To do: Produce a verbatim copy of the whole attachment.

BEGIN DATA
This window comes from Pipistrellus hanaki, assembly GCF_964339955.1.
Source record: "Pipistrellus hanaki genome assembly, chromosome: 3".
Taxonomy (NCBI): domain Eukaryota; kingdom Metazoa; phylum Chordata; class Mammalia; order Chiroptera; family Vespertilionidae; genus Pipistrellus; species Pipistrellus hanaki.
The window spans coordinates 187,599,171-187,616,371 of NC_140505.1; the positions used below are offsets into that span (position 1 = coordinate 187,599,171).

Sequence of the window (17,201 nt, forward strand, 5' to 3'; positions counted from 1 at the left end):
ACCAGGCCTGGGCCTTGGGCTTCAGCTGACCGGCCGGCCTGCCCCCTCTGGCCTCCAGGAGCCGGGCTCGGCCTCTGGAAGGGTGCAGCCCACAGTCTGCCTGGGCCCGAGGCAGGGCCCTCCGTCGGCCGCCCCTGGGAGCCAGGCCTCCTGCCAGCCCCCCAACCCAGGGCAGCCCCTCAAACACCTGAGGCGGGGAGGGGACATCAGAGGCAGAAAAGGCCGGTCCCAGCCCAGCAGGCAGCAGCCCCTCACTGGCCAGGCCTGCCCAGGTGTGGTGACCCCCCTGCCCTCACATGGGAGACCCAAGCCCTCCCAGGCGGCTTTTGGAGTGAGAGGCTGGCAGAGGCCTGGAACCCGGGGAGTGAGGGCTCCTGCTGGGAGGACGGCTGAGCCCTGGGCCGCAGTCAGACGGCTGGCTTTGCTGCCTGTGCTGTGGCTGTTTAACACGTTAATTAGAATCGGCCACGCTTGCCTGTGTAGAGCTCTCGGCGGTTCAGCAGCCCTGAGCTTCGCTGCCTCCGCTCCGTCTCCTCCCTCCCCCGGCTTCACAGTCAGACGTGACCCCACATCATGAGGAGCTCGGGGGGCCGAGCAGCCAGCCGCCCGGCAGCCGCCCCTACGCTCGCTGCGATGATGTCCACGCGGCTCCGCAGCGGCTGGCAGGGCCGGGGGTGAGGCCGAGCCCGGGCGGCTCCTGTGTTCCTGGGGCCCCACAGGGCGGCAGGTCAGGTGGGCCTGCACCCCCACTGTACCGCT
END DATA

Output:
This window comes from Pipistrellus hanaki, assembly GCF_964339955.1.
Source record: "Pipistrellus hanaki genome assembly, chromosome: 3".
Taxonomy (NCBI): domain Eukaryota; kingdom Metazoa; phylum Chordata; class Mammalia; order Chiroptera; family Vespertilionidae; genus Pipistrellus; species Pipistrellus hanaki.
The window spans coordinates 187,599,171-187,616,371 of NC_140505.1; the positions used below are offsets into that span (position 1 = coordinate 187,599,171).

Sequence of the window (17,201 nt, forward strand, 5' to 3'; positions counted from 1 at the left end):
ACCAGGCCTGGGCCTTGGGCTTCAGCTGACCGGCCGGCCTGCCCCCTCTGGCCTCCAGGAGCCGGGCTCGGCCTCTGGAAGGGTGCAGCCCACAGTCTGCCTGGGCCCGAGGCAGGGCCCTCCGTCGGCCGCCCCTGGGAGCCAGGCCTCCTGCCAGCCCCCCAACCCAGGGCAGCCCCTCAAACACCTGAGGCGGGGAGGGGACATCAGAGGCAGAAAAGGCCGGTCCCAGCCCAGCAGGCAGCAGCCCCTCACTGGCCAGGCCTGCCCAGGTGTGGTGACCCCCCTGCCCTCACATGGGAGACCCAAGCCCTCCCAGGCGGCTTTTGGAGTGAGAGGCTGGCAGAGGCCTGGAACCCGGGGAGTGAGGGCTCCTGCTGGGAGGACGGCTGAGCCCTGGGCCGCAGTCAGACGGCTGGCTTTGCTGCCTGTGCTGTGGCTGTTTAACACGTTAATTAGAATCGGCCACGCTTGCCTGTGTAGAGCTCTCGGCGGTTCAGCAGCCCTGAGCTTCGCTGCCTCCGCTCCGTCTCCTCCCTCCCCCGGCTTCACAGTCAGACGTGACCCCACATCATGAGGAGCTCGGGGGGCCGAGCAGCCAGCCGCCCGGCAGCCGCCCCTACGCTCGCTGCGATGATGTCCACGCGGCTCCGCAGCGGCTGGCAGGGCCGGGGGTGAGGCCGAGCCCGGGCGGCTCCTGTGTTCCTGGGGCCCCACAGGGCGGCAGGTCAGGTGGGCCTGCACCCCCACTGTACCGCT